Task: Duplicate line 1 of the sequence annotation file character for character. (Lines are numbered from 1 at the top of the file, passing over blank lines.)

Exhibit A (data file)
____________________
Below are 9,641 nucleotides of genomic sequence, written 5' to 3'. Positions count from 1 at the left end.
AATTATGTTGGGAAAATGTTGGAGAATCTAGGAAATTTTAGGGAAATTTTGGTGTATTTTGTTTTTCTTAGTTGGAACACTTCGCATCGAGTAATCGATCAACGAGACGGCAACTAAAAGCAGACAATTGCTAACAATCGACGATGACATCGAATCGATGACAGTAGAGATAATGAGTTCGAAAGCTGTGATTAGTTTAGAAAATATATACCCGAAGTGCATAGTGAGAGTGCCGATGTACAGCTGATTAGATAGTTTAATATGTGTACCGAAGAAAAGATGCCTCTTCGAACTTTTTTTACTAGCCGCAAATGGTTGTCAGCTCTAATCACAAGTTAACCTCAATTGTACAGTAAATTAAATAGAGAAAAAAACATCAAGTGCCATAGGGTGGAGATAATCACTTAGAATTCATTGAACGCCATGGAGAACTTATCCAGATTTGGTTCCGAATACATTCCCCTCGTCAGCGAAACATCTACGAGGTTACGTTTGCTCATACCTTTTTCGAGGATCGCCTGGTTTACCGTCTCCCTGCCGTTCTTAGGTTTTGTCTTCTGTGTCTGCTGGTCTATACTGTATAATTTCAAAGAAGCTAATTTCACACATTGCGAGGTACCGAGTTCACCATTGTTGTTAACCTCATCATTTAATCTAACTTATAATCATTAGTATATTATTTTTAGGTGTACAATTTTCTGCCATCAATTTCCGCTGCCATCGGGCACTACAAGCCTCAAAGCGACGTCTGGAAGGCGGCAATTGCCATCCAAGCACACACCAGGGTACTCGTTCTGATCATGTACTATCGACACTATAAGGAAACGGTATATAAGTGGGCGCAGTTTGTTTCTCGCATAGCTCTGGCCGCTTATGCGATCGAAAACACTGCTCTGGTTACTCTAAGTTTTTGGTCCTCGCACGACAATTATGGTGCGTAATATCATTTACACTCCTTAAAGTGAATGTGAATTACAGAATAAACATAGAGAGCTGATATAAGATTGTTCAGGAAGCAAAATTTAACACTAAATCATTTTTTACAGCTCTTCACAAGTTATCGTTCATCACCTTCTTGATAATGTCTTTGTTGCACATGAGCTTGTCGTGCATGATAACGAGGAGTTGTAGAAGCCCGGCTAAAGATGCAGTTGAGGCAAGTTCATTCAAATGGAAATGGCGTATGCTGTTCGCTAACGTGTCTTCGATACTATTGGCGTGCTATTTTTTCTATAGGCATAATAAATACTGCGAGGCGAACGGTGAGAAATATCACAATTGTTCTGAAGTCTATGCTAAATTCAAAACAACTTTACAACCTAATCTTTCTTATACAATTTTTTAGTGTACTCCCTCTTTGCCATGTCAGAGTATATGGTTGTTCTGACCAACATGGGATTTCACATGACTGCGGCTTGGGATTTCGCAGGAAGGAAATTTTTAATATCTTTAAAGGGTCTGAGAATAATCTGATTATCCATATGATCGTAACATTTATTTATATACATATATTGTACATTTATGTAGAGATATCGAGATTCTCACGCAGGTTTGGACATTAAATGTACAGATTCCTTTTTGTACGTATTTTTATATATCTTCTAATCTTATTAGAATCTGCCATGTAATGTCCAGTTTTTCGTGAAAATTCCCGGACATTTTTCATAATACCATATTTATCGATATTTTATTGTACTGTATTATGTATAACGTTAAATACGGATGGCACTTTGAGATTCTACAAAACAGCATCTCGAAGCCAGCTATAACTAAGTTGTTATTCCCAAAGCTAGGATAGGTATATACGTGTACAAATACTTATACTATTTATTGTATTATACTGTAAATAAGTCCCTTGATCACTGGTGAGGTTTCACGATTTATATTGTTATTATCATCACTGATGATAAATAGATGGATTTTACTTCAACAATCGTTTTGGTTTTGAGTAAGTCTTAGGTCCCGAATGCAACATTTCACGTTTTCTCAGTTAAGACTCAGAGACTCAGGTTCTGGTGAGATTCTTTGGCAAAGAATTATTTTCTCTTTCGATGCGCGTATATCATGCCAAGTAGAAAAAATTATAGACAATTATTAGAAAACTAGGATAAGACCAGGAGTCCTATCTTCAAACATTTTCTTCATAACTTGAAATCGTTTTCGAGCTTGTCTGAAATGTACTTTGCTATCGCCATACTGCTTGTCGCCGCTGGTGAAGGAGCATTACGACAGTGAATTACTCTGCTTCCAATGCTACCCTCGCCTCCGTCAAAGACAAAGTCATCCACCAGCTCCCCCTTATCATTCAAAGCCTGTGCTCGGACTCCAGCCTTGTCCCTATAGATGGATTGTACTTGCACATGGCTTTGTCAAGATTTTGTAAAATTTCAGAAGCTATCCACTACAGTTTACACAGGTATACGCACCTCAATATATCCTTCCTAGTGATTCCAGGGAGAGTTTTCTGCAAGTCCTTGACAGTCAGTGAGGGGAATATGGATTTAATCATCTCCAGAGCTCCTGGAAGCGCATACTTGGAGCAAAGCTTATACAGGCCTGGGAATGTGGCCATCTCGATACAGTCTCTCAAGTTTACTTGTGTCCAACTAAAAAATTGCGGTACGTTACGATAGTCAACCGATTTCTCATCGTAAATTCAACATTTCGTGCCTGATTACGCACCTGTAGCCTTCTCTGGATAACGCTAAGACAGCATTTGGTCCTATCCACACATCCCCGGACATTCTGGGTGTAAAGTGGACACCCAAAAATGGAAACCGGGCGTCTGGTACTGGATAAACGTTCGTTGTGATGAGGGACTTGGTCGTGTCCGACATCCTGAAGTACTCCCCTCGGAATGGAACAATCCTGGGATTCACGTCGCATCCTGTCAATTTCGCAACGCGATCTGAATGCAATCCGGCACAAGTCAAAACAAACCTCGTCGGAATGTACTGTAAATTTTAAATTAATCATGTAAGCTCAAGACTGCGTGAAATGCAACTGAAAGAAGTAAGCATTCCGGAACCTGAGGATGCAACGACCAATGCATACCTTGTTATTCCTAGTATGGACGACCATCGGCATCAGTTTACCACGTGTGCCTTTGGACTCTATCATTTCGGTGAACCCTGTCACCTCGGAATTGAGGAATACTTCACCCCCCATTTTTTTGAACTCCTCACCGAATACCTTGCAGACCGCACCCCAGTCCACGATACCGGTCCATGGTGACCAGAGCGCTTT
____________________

Below are 9,641 nucleotides of genomic sequence, written 5' to 3'. Positions count from 1 at the left end.